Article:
The board does have a lead director, who is in charge of the independent directors. However,that director, Paul Fribourg, has a long affiliation with the company and the Tisch family, having served with them on the board since 1997.
6. Vornado Realty Trust
Vornado has four non-independent directors on its board. In addition to current CEO Michael Fascitelli, former CEO Steven Roth serves as chairman of the realty trust. An interlaced set of relationships exists among the board and the company’s top management and founder. Three members of the board -- Roth, Russell Wight and David Mandelbaum -- are all partners of the real estate company Interstate Properties. Since 1992, Vornado has actively managed the operations of Interstate Properties. Together, the three men control more than a quarter of the board seats, but control only 12 percent of the common shares.
Meanwhile, all four of the aforementioned directors, along with Richard West, serve on the board of Alexander’s, where they, along with Interstate Properties and its general partners, own 60 percent of Alexander’s common stock combined.
7. Dollar Tree
Like Bed Bath & Beyond, discount retailer Dollar Tree has a board loaded with inside directors. In addition to CEO Bob Sasser, co-founders Macon Brock and J. Douglas Perry have both served on the board since 1986, as has H. Ray Compton, who was a former executive vice president and chief financial officer. In addition, Thomas Saunders, a founder of Saunders Karp & Megrue Partners, L.L.C. and a former major investor of the company, serves on the board as well. Saunders and Brock each own about 1 percent of stock, yet hold a disproportionate share of the company’s board seats.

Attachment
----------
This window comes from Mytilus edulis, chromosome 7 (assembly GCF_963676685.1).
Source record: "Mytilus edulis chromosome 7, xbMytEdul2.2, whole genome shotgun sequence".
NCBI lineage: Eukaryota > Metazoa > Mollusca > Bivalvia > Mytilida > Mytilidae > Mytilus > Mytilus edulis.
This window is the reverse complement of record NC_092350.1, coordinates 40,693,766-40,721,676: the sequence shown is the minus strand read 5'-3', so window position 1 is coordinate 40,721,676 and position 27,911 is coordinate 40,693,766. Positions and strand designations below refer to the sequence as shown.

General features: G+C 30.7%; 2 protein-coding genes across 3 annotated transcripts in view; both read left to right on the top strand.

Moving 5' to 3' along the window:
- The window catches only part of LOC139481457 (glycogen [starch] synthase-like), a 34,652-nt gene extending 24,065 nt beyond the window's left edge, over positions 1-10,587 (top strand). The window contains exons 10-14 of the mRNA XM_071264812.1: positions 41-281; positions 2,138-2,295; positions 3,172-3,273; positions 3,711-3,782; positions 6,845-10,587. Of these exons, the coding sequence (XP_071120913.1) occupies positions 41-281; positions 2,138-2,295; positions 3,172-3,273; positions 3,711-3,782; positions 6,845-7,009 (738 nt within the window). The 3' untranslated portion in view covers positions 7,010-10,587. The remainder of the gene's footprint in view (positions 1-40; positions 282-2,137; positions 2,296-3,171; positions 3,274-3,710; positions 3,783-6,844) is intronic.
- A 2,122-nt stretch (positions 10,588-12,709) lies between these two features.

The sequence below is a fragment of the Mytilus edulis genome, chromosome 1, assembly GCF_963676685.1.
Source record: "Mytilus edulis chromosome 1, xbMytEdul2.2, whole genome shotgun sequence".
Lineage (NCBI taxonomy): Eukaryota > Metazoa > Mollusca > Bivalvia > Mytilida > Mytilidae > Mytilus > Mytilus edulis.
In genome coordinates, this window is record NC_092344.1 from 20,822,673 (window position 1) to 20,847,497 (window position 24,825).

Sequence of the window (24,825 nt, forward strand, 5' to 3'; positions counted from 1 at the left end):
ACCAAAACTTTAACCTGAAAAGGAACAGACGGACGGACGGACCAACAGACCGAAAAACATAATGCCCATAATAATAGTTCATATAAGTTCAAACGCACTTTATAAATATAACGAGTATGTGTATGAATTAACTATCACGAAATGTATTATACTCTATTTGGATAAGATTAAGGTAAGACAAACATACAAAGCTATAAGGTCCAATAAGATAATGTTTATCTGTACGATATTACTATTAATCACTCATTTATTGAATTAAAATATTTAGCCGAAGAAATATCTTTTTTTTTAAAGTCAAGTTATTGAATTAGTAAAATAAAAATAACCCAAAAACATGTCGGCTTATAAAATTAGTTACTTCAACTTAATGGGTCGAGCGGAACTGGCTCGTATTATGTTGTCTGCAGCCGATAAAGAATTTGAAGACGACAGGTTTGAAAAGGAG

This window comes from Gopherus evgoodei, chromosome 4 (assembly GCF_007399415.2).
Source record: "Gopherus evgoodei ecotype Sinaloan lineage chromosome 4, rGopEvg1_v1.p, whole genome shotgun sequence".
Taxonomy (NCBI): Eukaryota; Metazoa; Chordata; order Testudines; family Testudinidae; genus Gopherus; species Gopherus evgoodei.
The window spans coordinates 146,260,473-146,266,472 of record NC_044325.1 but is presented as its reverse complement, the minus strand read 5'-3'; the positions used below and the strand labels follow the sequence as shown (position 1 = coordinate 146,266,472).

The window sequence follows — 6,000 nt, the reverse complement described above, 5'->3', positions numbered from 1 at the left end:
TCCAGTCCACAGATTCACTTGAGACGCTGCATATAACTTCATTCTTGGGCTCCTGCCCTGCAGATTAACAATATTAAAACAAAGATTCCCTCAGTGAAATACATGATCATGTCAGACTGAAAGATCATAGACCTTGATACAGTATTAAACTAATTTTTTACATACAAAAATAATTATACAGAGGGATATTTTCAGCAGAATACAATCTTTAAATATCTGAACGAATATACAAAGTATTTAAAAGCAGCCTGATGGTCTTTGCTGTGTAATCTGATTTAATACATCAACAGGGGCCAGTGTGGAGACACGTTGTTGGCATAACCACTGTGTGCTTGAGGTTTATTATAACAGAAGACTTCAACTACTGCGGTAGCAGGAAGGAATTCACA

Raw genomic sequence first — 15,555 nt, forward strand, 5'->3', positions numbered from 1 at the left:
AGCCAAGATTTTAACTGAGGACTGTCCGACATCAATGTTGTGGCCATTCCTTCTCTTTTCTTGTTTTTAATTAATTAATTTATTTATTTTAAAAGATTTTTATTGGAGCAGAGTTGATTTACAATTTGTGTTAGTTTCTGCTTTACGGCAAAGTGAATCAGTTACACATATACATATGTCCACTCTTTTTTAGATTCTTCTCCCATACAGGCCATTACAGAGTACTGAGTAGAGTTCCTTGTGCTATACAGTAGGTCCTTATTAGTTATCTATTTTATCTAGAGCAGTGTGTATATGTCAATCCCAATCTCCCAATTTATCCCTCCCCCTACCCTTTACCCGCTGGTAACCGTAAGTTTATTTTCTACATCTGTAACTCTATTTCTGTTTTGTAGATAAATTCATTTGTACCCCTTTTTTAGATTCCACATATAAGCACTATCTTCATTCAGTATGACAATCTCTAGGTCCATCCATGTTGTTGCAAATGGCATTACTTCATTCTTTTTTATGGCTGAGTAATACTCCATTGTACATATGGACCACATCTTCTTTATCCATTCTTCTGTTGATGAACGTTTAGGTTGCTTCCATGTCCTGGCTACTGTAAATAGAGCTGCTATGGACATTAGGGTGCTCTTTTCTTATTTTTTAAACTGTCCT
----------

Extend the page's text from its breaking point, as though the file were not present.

The board also has some interconnectedness. Both Conrad Hall and Lemuel Lewis previously served as executives and directors of Landmark Communications, where Brock has served on the board.
Directors of auto insurance company Progressive tend to be busy individuals. Take director Bradley Shears, the former CEO of Reliant Pharmaceuticals. In addition to Progressive, he also serves on the boards of Covance, Henry Schein and Honeywell International. Six other directors serve on two other different for-profit boards.
Some of the board is interconnected as well. Lawton Fitt serves on the board of Ciena Corporation, where another director, Patrick Nettles, serves as executive chairman. Meanwhile, the company’s board is loaded with people who have been there a long time. Peter Lewis, the founder and current non-executive chairman, has served on the board since 1965. Stephen Hardis has served on the board since 1988, and Charles Davis has served on the board since 1996.
Kohl’s is another board loaded with insiders. In addition to chairman and CEO Kevin Mansell, former CEO William Kellogg and former COO John Herma both serve on the board of directors. Herma serves on key committees of the board, notably the audit and governance & nominating committee. In addition, Peter Sommerhauser isn’t truly an independent director because the law firm he is a partner with, Godfrey & Kahn S.C., provides legal counsel to the company. Many directors have become glued to their board seats as well -- four of the 12 directors have been on the board more than 20 years.
This board, like many, is also very interconnected. Both Sommerhauser and Dale Jones serve as trustees for the Northwestern Mutual Life Insurance Company, where another board member, John E. Schlifske, serves as chairman and CEO. Meanwhile, Hampshire Trust owns 6 percent of Kohl’s shares, where Sommerhauser shares voting and investment power with three other people. In addition, directors Peter Boneparth and Frank Sica both serve on the board of JetBlue.